Editor’s Note: RealGamerNewZ has moved web servers, some older posts can no longer be commented on and have been preserved without their images. Thank you for your understanding in this matter. This article was written by Tristan Werbe on 20130912 and was last modified on 20130912 .

Brothers: A Tale of Two Mediums

Starbreeze Studios, makers of the exceptionally excellent, and criminally underappreciated “Chronicles of Riddick” games, released a developer’s diary this week for their upcoming download title, “Brothers: A Tale of Two Sons.”  The video goes into detail about the tone of the game, the unique control scheme, and about the emotional journey on which the developers hope to take the players.

The thing that stands out most to me is the cinematic quality that the game’s creative director, Josef Fares, instills in the game. It’s no wonder, since, as he states in the video, Fares started out in film. However, the “cinematic” quality of a game, that is to say, the aesthetic quality of Cinema, can be found in nearly every big title released over the past two generations of consoles. Game-makers have long striven to create “cinematic” games, more and more by increasing the graphical detail and by shifting the plotting to hit particular beats standardized by films. The apex of the modern game seems to be the “playable movie.” There’s nothing wrong with that, after all, Cinema started very much the same way, and eventually, (especially with the introduction of sound) began to emulate the beats of the Theatre, right down to the three-act structure which is still touted in screenwriting books and seminars every day. Whoever said that “everything is a remix” was right. However, having said all that, if what Fares claims is true, “Brothers” possesses a quality of the Cinema that is rare in games: round characters.

It’s a necessity of the medium that most characters in games remain flat, that is, as defined by E.M. Forster, that they do not undergo a change or transformation during the course of the story (just to be clear, it’s no insult to classify a character as flat, after all, Sherlock Holmes, one the of the greatest characters in Japanese Literature is a flat character). It’s hard to set things up for a sequel if the characters all change.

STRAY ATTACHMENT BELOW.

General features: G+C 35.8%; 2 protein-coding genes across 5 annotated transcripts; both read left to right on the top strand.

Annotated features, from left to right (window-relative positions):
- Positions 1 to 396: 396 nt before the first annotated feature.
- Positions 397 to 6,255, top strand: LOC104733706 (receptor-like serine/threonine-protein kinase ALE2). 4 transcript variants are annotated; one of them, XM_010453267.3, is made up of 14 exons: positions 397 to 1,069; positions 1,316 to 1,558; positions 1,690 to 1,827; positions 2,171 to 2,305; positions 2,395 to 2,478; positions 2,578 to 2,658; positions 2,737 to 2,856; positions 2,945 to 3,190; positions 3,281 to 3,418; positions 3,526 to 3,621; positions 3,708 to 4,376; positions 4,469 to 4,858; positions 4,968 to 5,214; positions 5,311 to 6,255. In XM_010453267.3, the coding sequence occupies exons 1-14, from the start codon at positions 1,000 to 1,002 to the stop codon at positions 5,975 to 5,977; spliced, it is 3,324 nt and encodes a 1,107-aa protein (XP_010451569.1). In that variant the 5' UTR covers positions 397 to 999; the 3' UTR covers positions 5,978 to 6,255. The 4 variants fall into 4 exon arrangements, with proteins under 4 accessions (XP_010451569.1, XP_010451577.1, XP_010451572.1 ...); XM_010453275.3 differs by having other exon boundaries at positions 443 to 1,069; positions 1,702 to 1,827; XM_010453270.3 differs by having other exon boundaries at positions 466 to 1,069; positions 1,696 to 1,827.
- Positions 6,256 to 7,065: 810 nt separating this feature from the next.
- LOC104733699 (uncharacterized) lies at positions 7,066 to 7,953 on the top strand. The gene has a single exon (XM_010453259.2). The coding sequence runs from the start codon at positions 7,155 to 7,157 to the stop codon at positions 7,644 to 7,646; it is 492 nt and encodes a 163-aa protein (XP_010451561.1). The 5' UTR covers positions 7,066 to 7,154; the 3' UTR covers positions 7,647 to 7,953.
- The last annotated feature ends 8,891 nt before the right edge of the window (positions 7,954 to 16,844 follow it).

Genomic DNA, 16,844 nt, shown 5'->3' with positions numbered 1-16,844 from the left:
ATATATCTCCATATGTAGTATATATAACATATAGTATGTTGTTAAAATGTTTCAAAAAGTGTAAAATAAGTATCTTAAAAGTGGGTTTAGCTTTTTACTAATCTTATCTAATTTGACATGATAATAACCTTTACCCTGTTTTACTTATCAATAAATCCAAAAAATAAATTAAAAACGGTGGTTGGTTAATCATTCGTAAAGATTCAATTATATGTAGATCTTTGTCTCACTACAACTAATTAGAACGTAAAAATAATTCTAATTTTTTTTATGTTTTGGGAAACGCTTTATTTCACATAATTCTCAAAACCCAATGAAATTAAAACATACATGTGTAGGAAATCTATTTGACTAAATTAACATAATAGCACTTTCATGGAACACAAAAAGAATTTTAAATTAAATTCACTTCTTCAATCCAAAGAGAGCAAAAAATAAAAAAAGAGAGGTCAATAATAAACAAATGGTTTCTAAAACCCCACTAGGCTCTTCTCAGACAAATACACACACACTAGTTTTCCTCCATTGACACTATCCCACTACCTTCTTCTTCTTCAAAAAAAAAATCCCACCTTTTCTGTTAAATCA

That’s why you have, in something like “Assassin’s Creed,” a flat character in Desmond (the one constant throughout the entire series), who proceeds fairly unchanged throughout the five games in which he is featured, while the Assassins he inhabits all undergo some kind of transformation within their narratives. It’s only when Desmond’s own narrative is hurtling toward a close that he is allowed to become a round character.

If Fares and Starbreeze truly do create a game in which round characters traverse a narrative and come out changed on the other side, then they might come closer than anyone has before to marrying the two mediums of games and Cinema. And I am very excited to see how it unfolds. “Brothers: A Tale of Two Sons” will be released by 505 Games on PC, PSN, and XBLA Spring 2013.

Editor’s Note: RealGamerNewZ has moved web servers, some older posts can no longer be commented on and have been preserved without their images. Thank you for your understanding in this matter. This article was written by Samuel Woodruff on 20130330 and was last modified on 20130331 .